Violence in Our Midst
Regarding the L.A. Weekly’s article
and photo [September 30–October 6] on a gay Iranian man’s account of mistreatment
by the Iranian government, abuse — homophobic or not — deserves condemnation;
however, this is a daily occurrence worldwide as well as inside the U.S. itself,
so where’s the equal reporting and outcry? Progressive people should be suspicious
whenever alleged “human-rights violations” suddenly hit the headlines, especially
when the country in question is one that the U.S. government has announced it
intends to invade or, at least, politically pressure.
Not to say this man’s assault isn’t real, but so are the thousands of assaults
and murders of lesbian, gay, bisexual and transgender people inside our own
borders and in countries that are allies of the U.S. Case in point: There was
no condemnation by the U.S. government when transgender youth Gwen Araujo was
murdered here in California. Where are the articles and photos on LGBT people
currently raped, beaten and mistreated in U.S. prisons? Only when it is politically
expedient does the U.S. recognize us as human, let alone equal.
If the U.S. really cared about the human rights of LGBT people, the Bush administration
would stop supporting the right-wing bigots who vilify us, and grant us full
equality, including the right to legal, civil marriage.
The U.S. wants to turn public opinion against Iran as a pretext to invade and
intervene. As it has in the past, the U.S. is exploiting the plight of oppressed
people to achieve its own narrow, political goals.
Blue in the Heartland
I am responding to “The
Big Red One — What’s the matter with Oklahoma?” by Jon Alain Guzik [October
7–13]. Though his experience with Oklahoma was true for him the week he was
here, I do need to tell you there is quite a contingent of Democrats in this
state that are determined to turn it into a BLUE state. Even the current governor
is a Democrat. Nice. I moved here from Los Angeles a year ago, and for fun,
I go to Democratic Party fund-raisers so I can feel comfortable politically.
I do, however, find the need to tread lightly in some circles. Though it seems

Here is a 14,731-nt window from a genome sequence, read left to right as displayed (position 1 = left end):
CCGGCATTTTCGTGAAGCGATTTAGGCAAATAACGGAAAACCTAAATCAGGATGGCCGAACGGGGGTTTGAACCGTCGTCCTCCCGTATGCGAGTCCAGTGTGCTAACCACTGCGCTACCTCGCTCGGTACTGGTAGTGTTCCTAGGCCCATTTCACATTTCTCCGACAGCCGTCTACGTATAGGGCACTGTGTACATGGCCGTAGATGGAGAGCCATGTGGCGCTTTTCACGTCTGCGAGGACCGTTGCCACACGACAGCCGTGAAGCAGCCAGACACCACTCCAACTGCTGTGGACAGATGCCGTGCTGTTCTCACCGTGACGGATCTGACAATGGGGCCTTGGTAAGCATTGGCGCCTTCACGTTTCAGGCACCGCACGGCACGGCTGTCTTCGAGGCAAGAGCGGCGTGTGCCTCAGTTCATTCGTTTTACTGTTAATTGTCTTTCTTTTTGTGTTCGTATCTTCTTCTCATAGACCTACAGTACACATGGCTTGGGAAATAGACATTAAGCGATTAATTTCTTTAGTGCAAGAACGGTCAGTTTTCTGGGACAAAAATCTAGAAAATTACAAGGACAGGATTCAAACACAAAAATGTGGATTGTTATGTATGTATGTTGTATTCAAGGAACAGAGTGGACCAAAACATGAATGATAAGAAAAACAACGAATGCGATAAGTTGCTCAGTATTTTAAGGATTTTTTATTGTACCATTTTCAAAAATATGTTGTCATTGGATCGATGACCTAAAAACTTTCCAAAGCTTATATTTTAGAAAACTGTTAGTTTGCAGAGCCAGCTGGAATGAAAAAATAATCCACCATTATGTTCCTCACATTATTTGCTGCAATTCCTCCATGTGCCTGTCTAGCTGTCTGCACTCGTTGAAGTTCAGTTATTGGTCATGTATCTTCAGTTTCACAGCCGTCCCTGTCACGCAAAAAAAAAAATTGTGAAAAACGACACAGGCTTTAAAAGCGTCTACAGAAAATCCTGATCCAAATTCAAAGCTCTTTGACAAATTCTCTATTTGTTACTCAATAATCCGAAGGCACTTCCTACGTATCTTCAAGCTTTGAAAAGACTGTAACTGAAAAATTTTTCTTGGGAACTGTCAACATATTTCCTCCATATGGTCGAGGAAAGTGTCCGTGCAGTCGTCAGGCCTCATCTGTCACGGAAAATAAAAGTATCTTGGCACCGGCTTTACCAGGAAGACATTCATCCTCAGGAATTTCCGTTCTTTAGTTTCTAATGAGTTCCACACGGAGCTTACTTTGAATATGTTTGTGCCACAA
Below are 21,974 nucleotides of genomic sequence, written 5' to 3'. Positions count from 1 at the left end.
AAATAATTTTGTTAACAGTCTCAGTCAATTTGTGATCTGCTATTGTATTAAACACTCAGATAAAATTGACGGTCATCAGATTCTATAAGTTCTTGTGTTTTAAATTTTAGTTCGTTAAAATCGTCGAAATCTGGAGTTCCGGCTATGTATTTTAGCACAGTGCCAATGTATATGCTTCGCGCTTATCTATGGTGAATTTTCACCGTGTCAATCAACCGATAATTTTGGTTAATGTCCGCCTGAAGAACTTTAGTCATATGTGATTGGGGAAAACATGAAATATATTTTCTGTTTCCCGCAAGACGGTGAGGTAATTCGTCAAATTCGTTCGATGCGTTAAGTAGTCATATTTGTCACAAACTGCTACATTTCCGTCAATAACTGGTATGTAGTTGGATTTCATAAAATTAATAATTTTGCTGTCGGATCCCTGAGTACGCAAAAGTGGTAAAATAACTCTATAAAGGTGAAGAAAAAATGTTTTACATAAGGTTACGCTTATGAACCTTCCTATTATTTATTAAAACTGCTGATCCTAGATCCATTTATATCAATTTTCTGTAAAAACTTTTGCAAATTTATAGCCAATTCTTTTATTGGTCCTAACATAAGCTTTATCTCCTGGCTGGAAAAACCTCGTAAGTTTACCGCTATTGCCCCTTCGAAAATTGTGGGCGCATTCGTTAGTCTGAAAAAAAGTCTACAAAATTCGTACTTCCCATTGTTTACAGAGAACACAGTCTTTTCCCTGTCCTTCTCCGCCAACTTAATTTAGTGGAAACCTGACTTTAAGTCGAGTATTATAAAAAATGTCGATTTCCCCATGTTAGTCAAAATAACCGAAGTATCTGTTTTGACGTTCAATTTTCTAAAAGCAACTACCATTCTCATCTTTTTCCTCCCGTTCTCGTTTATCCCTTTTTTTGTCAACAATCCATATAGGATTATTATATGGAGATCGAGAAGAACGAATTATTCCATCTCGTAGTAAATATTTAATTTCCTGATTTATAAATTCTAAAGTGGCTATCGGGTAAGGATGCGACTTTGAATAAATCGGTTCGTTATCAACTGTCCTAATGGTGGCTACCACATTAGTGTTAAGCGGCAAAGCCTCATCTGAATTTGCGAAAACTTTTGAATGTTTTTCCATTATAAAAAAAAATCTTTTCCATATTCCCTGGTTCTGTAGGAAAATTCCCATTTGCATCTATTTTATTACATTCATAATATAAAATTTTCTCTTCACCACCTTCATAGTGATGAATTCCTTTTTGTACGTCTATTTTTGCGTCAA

there might be more Republicans in Oklahoma, there aren’t. They just make a
very distinct sound that seems to drown everyone around them out. I have found
Republican Okies to be very mean and vicious about their politics (and gossip).
When I first moved here and was introduced around, some people said to me, “You
must know a lot of liberals out there in Caleefornia, doncha?” Like being liberal
was a terminal illness. But I do not despair, because many Californians have
relocated here and their influence on this state is just beginning. Guthrie
is my hometown, and I love it. Just know that everyone in Oklahoma is not a
conservative and Guthrie actually is a very nice party town. You should have
come to Guthrie when the International Bluegrass Festival was here. It’s the
best party in town (next to the Democratic Party). And the Guthrie High School
football team is “The BLUE Jays.” Yes, there are some distinct backwards country
folks out here, but you gotta have a sense of humor and realize there is some
material for a good screenplay in the red Okie silliness that actually exists.
I thought Scott
Foundas’ piece on George Clooney [October 14–20] was terrific and allowed
us to see a thoughtful person shedding a boxed-in “role” he has been assigned
in the media pageant. Foundas made a minor error, however, in calling Syriana
Steven Gaghan’s directing debut. Gaghan made a previous film, the not-so-ambitious
(and, frankly, slightly tepid) Abandon, in 2002.
Any Cheese With That Wine?
Great job on the Best of L.A. edition. I found your write-up
about Joe Coulombe — the Joe behind Trader Joe’s — very interesting. Even
more interesting was that the same man who believed we should have access to
affordable wines and cheeses is also helping bring us unaffordable jeans (True
Religion). Glad I’m saving all that money on two-buck-chuck!
Hawthorne, Née Rashomon
Suzy Beal remembers
the Hawthorne she lived in in 1966, and a grand piece of writing it was
(great water heater), but I worked at Northrop, and it never seemed to me like
that at all. When I started work there in 1965, I had to circle around the Watts
riots to get there, and in all the time I was in the area, it seemed nothing
like the quiet place she remembers. Quiet was where I lived in Newport Beach.
Hawthorne was the city, and there seemed to always be something going on. What
a different view two people can have of the same place of the same time.
La Paz, BCS, Mexico